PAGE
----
But the communications that all this required with her mother showed me that the adult was crazier than the kid.

I am not really going to go into all the gory details, but trust me, the mother is a piece of WORK.

As I do not own a car, the mother either used a state vehicle or rented a car, leaving her own car with me. There is no bus to their house and the work required some chauffeuring of the daughter. The reason she rented a car for the final out-of-town trip was that she needed to also do some personal business, and unexplained extra mileage on a state vehicle is never a good idea.

That brings me to this past Thursday evening and the point of this sort-of-blog post:

When you have a gut-feeling, follow your instincts and listen to your own inner knowing.

There it was, significantly later than I had thought I would be getting the call to go meet the mom at the car rental place where she was to drop off the rental, bring me home, and go about her business. I texted her about 9:00 pm to inquire as to her ETA. She phoned almost immediately, acted as if she had not seen my text, and said she would soon be on her way; as soon as her daughter unloaded her stuff from the car. She said I ought to wait just a few minutes, then leave to meet her (I live closer to the rental place than she does). After a few minutes, I started to leave, got out the door, and decided to go back in to grab a pen, I just had this feeling that when I got to the rental place she would not have one and would not be able to write me a check (it turns out, I was right).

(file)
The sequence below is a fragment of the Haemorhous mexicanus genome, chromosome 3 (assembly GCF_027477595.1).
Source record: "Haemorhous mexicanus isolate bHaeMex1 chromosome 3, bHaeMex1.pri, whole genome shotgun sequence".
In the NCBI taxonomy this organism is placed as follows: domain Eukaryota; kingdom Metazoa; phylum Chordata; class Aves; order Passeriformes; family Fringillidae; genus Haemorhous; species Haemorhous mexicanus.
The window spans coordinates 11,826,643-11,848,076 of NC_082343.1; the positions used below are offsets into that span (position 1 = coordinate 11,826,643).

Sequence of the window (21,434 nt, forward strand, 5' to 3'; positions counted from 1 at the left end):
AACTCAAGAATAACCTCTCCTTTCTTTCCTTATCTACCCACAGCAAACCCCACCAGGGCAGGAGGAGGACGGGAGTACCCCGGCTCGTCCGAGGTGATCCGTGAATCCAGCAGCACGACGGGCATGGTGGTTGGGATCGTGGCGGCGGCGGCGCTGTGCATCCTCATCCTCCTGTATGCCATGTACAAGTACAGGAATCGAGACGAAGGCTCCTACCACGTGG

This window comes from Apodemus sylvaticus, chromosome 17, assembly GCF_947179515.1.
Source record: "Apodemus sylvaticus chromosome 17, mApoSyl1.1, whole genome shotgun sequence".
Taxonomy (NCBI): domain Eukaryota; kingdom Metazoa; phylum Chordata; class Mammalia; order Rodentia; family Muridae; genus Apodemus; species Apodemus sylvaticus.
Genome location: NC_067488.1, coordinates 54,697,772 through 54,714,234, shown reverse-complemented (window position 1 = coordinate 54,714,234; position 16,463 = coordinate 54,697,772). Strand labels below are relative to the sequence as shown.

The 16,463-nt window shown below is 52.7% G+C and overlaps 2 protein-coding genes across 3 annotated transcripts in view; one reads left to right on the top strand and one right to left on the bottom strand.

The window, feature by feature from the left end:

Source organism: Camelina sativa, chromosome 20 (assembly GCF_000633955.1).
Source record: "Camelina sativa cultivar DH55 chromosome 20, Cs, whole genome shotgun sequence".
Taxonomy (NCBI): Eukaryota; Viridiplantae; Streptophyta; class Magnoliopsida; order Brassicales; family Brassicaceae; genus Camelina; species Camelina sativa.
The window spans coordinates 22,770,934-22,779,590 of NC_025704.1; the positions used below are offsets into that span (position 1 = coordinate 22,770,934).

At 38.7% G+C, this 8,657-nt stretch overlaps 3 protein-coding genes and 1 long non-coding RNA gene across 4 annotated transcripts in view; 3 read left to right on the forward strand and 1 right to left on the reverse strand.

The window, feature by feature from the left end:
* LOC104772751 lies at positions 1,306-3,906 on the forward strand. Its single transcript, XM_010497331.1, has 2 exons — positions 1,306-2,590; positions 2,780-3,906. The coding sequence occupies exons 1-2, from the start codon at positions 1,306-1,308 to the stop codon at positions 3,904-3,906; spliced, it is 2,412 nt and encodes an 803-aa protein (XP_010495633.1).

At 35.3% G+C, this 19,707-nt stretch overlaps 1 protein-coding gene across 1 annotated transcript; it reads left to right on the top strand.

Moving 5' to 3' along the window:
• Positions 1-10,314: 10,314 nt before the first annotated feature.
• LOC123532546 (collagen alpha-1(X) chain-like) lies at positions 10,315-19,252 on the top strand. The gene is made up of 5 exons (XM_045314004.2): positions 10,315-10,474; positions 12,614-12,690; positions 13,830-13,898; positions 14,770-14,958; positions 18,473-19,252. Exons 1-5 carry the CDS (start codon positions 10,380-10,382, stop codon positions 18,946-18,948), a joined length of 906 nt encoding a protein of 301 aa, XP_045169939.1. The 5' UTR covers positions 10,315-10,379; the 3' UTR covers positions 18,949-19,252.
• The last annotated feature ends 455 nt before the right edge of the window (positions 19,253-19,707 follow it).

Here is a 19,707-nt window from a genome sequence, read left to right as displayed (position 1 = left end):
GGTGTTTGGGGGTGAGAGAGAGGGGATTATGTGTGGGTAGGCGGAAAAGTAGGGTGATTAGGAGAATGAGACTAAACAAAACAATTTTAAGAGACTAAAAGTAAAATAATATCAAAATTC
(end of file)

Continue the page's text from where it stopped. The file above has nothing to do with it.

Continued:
I resumed my exit, and as I was locking the door to my house, heard this tremendously loud BOOM, and as I turned my back to walk down the few steps that lead to my front door, a huge, brown, SUV type vehicle was just past my house, waving and weaving at a pretty good speed down my little one-way street. By now it was 9:15 pm or so, and even if I had thought that the car and the boom were related I doubt that I could have gotten the plate number in the semi-dark, anyway.

I rounded the corner to where I had parked the car earlier (it is not legal to park on my little street), after returning from dropping the daughter at the friend, and lo and behold! Her car was entirely smashed in. The front door on the driving side looked like it had been hit by a huge lead globe. The window was shattered, the exterior mirror torn off, and the mirror from the other car was lying in the middle of the road, a few feet away.